MADIAN ESTELA, CONTRIBUTING WRITER
Your friends call you and can’t contain their excitement as they tell you that they are planning a trip to Europe and they want you to join them. You hurry and look at the tickets they found and buy them in good faith. Now you stare at your closet and feel a need to stuff all of your belongings in your carry-on.
Lost and confused in all the excitement it’s hard to think, “What will I really need?” So here is a little advice from our traveling expert students at NGU.
1.Make sure you have the right size bag.
The current universal carry-on bag measurements are 9" × 21" × 14" however, make sure to look up your corresponding airline to get the correct measurements. For instance according to NGU student Clay Blackwood who recently used Spirit airlines, they only allow personal items as carry-on. This meant that all he was allowed to bring was a bookbag, a purse or a laptop case.
Last September, Blackwood and his two friends took a spontaneous trip out west in attempts to out run the hurricane season on the east coast. Blackwood went on to explain, “I stuffed everything I needed into my bookbag but my friends saw the Spirit airline only allowed personal items so they thought it was a good idea to stuff everything in a laptop cases to not raise any suspicion.” With a smile on his face he recalled how his friends had to bring their laptop cases everywhere even Venice beach.
2. Buy travel size for all cosmetics and toiletries.
Target’s mission statement since 2013 has been to “expect more. Pay less. Brand promise.” This includes their products available for fellow wonderers and explorers of the world. Before starting to pack make sure to stop by and get everything you will use on the trip like sunblock, travel toothbrush with case and so on.
You can save some cash by buying travel size empty bottles and fill them with your favorite products.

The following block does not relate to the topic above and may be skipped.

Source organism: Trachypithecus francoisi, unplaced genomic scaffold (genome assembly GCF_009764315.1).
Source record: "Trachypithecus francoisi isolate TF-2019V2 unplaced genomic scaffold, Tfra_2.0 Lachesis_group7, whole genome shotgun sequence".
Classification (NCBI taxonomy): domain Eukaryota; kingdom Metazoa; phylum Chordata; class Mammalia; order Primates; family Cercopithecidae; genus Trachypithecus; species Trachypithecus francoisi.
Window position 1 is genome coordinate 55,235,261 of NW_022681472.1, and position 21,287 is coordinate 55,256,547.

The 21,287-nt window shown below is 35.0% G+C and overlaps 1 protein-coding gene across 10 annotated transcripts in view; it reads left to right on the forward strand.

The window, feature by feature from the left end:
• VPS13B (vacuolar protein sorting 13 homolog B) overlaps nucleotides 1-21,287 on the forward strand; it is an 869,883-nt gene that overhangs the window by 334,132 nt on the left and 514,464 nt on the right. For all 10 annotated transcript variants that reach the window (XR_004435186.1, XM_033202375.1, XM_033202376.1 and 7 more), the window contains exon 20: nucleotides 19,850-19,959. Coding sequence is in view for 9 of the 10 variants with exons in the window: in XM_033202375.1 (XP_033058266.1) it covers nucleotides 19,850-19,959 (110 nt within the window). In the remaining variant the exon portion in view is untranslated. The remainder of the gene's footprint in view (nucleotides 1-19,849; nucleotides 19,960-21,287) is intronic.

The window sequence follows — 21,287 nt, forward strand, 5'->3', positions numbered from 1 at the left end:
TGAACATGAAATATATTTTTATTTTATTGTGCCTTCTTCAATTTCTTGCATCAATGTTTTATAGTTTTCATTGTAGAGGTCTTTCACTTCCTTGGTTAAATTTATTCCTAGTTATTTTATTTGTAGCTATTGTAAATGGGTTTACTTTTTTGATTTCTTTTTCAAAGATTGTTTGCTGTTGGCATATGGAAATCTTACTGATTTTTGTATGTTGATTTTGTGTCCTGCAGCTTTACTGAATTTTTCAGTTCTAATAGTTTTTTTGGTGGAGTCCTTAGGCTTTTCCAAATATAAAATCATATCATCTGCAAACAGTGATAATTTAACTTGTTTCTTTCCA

3. Separate clothes early in the process then eliminate items.
Ask yourself, "Will I really need 20 pairs of socks?” If you will be going to a colder climate and expect to wear closed toe shoes, having multiple socks is a good call but it is not a good idea if you plan to go somewhere warm. (Also 20 socks is still too many, try to minimize the number by keeping in mind that a quick hand washes in the sink are always an option.)
Think in terms of what you can do without — not what will be handy on your trip. Keeping in mind the scenario from earlier, if your friends are going with you consider splitting up special items among your bags. And ladies if you are the same size, consider sharing clothing items and accessories to give you more options on the trip.
4. Bring layers rather than a heavy coat.
Best way to prepare for unpredictable weather is by narrowing down which items can be layered together. Think about which items mix and match together, avoid planning outfits for set days.
Meghan Salinas, a senior at NGU, lived in the United Kingdom for five years before coming to study in South Carolina, found that layers were the best and smartest way to travel.
“Once you live over there it cost less than 60 dollars to travel to a different country,” Salinas explained, “so its very easy to travel constantly but you are limited to one carry-on and personal item,” Salinas suggests that wearing layers can give you more items to work with on the trip as well as wearing your heavier shoes will help with luggage weight.
5.Time to pack.
Allie Kiser, a junior at NGU, has gotten to recently travel to California and London, Paris and Cornwall. She learned that whether you're traveling for three weeks or three months, you pack exactly the same.
According to Kiser, the best packing method for her has been the “military packing.” Thrillist.com goes into details on how to achieve this packing strategy. First, you must try to pack in reverse order (meaning start with the shoes), be strategic about weight, and fold, roll and tie. Many active military families have to be ready to relocate, so by keeping things tightly packed and well organized, they are ready whenever the call comes.
Another tactic they used was the use of airtight bags to help later in the packing process to compress any clothing material as much as possible to create more room. Fold and carry clothes with minimal wrinkling with the help of one of these baggies.
Say it out loud: "PACK LIGHT PACK LIGHT PACK LIGHT."
Go casual, simple, and very light. Remember, in your travels, you'll meet two kinds of tourists — those who pack light and those who wish they had.
Please keep in mind this was more of a general take on everything you need to know before stuffing your carry-on. Don’t forget to consider the weather and the activities you plan to do while overseas. Depending on what seasons you plan to overseas also effect fashion, so to avoid looking like a total tourist keep in mind what culture you are about to enter.